National Tobacco Control Scoreboard

Dirty Ashtray Award 2021

Big Tobacco and the National Retail Association have jointly been awarded the AMA/ACOSH 2021 Dirty Ashtray Award for their relentless attempts to undermine Australia’s tobacco control programs.

Ahead of World No Tobacco Day the award has been presented to Philip Morris Australia (Limited), British American Tobacco Australia (Limited) and Imperial Tobacco Australia (Limited) and the National Retail Association, by AMA President Dr Omar Khorshid today in Perth.


Dr Omar Khorshid, AMA President, asking Jeff the Diseased Lung to deliver the framed Dirty Ashtray Awards to Philip Morris Australia, British American Tobacco Australia, Imperial Tobacco Australia and the National Retail Association.

Dr Khorshid said decades of public health initiatives which had put Australia at the forefront of smoking reform were at risk.

“These companies continue to market the world’s most lethal consumer product, that each year kills over 20,000 Australians,” he said.

Dr Khorshid urged all governments to build on Australia’s success over the last 40 years by focusing on proven and evidence-based strategies.

“The tobacco industry uses its economic power, lobbying and manipulation of the media to discredit research and influence governments to minimise restrictions on the marketing and availability of tobacco.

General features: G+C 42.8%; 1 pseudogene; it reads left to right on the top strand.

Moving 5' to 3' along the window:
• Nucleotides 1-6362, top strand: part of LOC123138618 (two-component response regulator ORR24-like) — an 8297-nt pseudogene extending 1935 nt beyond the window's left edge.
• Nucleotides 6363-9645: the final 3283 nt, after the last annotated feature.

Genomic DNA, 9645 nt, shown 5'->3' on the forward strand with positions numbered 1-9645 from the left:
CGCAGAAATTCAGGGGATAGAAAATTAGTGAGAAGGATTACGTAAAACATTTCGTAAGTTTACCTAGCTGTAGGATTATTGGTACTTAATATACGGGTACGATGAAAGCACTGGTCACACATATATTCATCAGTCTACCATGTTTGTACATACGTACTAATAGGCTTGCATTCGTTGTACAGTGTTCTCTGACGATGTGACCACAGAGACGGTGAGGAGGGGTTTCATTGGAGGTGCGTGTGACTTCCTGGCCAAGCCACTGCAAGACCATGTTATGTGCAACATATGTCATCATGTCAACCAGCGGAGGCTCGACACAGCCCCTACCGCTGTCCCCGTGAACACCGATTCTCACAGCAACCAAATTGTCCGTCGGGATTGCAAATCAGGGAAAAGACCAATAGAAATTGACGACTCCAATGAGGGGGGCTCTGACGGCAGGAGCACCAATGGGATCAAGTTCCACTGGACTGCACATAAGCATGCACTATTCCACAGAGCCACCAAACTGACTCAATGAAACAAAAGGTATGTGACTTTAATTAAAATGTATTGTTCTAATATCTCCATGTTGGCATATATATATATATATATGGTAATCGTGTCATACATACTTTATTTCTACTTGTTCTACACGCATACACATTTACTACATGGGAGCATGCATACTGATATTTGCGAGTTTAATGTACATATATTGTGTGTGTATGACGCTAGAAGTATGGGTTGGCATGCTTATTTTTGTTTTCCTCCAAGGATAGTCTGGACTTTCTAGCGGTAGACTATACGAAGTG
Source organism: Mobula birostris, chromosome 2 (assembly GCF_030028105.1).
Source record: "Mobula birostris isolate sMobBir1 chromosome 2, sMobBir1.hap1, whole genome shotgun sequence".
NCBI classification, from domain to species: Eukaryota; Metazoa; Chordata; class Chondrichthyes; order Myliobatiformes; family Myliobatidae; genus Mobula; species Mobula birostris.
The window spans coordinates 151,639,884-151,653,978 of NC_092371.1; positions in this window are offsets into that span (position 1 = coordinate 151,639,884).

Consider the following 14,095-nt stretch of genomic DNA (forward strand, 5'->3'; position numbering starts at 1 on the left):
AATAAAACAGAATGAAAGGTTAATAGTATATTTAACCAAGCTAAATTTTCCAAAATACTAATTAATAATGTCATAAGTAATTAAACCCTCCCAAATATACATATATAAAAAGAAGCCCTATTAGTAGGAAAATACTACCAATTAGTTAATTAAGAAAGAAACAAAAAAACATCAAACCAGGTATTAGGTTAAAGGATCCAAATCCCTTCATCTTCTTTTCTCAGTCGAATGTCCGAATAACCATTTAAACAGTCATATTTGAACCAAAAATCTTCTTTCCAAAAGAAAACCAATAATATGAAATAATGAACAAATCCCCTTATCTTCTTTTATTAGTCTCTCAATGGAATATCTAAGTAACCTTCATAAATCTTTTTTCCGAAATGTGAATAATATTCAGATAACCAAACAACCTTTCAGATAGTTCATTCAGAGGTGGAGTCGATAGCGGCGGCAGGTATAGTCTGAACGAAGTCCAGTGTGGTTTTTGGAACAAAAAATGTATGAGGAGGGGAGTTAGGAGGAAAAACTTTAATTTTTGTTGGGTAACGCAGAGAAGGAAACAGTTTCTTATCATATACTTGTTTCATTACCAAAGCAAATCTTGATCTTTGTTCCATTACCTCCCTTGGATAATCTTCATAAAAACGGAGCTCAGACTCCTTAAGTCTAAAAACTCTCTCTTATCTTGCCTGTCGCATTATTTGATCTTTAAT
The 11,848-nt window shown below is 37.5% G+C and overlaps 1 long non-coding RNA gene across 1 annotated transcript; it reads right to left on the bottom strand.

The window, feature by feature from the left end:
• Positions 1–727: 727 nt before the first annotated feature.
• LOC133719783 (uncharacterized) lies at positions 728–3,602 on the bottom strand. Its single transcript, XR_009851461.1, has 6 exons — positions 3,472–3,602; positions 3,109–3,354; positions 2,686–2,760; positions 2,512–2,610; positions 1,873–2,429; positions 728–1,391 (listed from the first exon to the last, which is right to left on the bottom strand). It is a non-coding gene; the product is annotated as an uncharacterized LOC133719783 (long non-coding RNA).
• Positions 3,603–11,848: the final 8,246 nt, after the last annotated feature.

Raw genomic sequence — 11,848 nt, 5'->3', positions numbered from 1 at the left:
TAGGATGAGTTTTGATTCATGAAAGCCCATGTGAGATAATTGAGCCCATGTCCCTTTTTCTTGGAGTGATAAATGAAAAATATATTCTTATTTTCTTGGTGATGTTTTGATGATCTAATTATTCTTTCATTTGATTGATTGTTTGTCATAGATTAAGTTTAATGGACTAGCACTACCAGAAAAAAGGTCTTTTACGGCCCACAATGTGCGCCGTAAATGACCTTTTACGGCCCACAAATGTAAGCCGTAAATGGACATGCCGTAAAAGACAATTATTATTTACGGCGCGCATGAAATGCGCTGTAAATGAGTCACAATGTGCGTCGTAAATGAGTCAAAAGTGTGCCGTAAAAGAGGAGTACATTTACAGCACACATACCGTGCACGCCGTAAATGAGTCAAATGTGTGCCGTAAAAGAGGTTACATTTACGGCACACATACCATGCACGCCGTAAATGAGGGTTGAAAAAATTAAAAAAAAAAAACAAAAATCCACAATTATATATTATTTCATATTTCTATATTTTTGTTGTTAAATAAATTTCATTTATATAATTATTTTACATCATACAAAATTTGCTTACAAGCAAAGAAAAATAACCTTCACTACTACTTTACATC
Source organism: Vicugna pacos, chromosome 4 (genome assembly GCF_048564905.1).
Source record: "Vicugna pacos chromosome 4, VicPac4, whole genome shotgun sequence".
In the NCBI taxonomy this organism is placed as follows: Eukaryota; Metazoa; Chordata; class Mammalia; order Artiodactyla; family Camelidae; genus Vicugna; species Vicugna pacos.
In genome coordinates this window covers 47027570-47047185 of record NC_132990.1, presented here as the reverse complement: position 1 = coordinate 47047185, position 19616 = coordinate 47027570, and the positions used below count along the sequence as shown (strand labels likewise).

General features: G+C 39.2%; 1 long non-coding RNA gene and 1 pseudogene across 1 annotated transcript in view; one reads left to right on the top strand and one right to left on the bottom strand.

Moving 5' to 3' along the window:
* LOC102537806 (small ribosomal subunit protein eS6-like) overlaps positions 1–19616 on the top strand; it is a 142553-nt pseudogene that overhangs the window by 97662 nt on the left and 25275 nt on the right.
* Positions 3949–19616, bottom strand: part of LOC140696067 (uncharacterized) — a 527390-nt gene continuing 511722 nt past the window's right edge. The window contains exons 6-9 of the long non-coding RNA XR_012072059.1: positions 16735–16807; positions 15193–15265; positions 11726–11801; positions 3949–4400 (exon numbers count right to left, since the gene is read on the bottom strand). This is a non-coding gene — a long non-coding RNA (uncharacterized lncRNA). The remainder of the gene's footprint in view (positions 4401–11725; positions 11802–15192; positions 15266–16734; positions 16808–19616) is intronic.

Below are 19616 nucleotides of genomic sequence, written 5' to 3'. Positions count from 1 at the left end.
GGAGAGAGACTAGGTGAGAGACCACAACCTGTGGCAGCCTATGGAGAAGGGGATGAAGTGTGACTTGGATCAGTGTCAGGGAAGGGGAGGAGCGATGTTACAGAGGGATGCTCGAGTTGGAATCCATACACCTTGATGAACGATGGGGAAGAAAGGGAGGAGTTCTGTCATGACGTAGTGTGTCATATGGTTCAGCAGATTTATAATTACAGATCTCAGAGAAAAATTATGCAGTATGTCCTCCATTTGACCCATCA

“They aggressively oppose all effective tobacco control policies, such as curbs on advertising, graphic health warnings, increases in tobacco tax, and plain packaging,” Dr Khorshid said.

“They are currently spending millions of dollars to persuade our politicians to support the introduction of nicotine e-cigarettes. Nicotine vaping products are growing in popularity among young Australians. Meanwhile the National Retail Association has consistently promoted the policy position of the tobacco industry to make nicotine e-cigarettes available as an ordinary consumer item.

“The AMA is highly concerned about the uptake of these products among young Australians, especially because of the clear evidence that young people who use vaping products are much more likely to go on to smoke tobacco. Philip Morris, British American Tobacco, and Imperial Tobacco all own e-cigarette brands.